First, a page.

US Court Upholds H-1B Denial Because “Financial and Operations Analyst” Did Not Qualify As a Specialty Occupation

90357_accounting_calculator_1.jpgThe position of Financial and Operations Analyst did not qualify as a specialty occupation, according to a recent decision by the US District Court for the District of Minnesota, Palace Wine and Spirits v. USCIS, Civil No. 11-402 (DWF/JJK) May 25, 2012. Plaintiff, Palace Wine and Spirits, filed an H-1B petition to employ a foreign national in the job position of Financial and Operations Analyst. The petition was denied by the USCIS on the basis that the position did not qualify as a specialty occupation.

The job duties of the position were to research, develop, and interpret information that assists management with policy formulation, and other managerial functions, including evaluation of accounting operations that required the use of analytical techniques, and providing analysis and information to the President and CFO about business acquisition interests, and will oversee and manage projects as assigned by the Chief Financial Manager.

A position must be a specialty occupation to be eligible for an H-1B visa. A position must meet one of the following four criteria to qualify as a specialty occupation, according to 8 C.F.R. ยง 214.2(h)(4)(iii)(a):

(1) A baccalaureate or higher degree or its equivalent is normally the minimum requirement for entry into the particular position; or
(2) The degree requirement is common to the industry in parallel positions among similar organizations or, in the alternative, an employer may show that its particular position is so complex or unique that it can be performed only by an individual with a degree; or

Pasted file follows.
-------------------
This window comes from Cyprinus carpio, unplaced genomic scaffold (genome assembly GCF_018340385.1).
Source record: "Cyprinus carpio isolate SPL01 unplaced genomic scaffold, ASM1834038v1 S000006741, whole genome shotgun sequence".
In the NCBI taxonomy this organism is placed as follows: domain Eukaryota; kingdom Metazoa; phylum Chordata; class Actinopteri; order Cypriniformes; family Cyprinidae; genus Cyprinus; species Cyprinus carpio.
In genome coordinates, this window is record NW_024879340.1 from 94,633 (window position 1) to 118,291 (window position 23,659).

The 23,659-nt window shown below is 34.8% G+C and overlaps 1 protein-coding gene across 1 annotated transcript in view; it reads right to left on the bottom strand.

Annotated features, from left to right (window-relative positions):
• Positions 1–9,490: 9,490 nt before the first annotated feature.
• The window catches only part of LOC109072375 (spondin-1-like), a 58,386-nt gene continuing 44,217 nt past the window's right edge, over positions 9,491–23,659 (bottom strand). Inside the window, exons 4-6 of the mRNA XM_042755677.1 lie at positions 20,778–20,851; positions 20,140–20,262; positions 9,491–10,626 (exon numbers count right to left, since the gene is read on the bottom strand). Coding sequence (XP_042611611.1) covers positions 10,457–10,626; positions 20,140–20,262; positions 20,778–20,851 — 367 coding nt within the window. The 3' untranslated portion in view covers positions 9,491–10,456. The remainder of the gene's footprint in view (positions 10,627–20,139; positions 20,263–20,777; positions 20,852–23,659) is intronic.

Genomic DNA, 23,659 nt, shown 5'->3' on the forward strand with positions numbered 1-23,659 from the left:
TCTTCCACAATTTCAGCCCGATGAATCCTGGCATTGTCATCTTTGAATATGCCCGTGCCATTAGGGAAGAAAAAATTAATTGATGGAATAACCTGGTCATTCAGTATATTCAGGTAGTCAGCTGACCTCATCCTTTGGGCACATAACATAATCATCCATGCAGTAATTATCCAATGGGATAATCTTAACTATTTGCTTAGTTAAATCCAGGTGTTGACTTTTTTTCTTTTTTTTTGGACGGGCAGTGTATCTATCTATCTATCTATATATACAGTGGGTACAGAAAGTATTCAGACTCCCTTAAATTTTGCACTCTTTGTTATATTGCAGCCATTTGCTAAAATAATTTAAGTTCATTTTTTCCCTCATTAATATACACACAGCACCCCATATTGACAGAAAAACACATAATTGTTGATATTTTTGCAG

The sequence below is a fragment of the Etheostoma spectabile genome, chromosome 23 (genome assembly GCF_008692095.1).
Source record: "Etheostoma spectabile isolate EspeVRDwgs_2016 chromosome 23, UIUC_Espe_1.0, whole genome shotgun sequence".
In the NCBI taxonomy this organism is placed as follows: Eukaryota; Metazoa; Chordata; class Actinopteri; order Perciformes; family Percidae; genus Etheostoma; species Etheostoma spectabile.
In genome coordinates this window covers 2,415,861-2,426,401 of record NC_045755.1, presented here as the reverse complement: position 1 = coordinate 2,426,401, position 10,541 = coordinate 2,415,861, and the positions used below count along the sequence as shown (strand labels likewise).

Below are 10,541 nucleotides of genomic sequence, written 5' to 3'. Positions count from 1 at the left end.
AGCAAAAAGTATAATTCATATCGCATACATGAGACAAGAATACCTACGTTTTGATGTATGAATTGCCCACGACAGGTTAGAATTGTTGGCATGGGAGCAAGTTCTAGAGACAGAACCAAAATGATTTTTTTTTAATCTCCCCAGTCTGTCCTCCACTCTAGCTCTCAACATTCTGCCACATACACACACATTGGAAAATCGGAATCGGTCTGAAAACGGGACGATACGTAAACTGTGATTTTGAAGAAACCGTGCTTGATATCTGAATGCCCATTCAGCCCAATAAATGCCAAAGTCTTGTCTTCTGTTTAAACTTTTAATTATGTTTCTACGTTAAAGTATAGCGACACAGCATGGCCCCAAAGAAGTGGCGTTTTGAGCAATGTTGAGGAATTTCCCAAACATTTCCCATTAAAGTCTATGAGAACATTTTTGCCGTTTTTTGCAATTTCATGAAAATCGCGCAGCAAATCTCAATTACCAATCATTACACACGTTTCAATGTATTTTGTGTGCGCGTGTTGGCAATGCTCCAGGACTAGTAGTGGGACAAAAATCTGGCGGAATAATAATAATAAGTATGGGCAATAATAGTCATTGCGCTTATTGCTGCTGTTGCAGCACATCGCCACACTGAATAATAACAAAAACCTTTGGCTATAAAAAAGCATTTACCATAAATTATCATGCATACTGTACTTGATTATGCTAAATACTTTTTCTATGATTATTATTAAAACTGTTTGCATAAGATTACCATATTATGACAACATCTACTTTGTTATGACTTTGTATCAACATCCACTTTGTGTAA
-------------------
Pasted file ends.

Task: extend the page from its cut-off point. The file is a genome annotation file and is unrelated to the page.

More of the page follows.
(3) The employer normally requires a degree or its equivalent for the position; or
(4) The nature of the specific duties are so specialized and complex that knowledge required to perform the duties is usually associated with the attainment of a baccalaureate or higher degree.

The Court agreed with the USCIS that the plaintiff failed to establish that the position satisfies any of these four criteria.

First, the USCIS held that the plaintiff lacked substantive evidence of an industry-wide requirement of at least a bachelor’s degree in a specific specialty for similar positions.

Second, the USCIS held that the Plaintiff there was insufficient information to distinguish the position as unique from or more complex than similar positions that can be performed without a bachelor’s degree.

Third, the USCIS held that the Plaintiff did not demonstrate that it normally requires at least a bachelor’s degree in a specific specialty for the position.

Finally, the USCIS held that the plaintiff failed to present any evidence to show that the skills utilized are so specialized and complex that knowledge required to perform the duties of the position is usually associated with the attainment of a baccalaureate or higher degree in a specific specialty.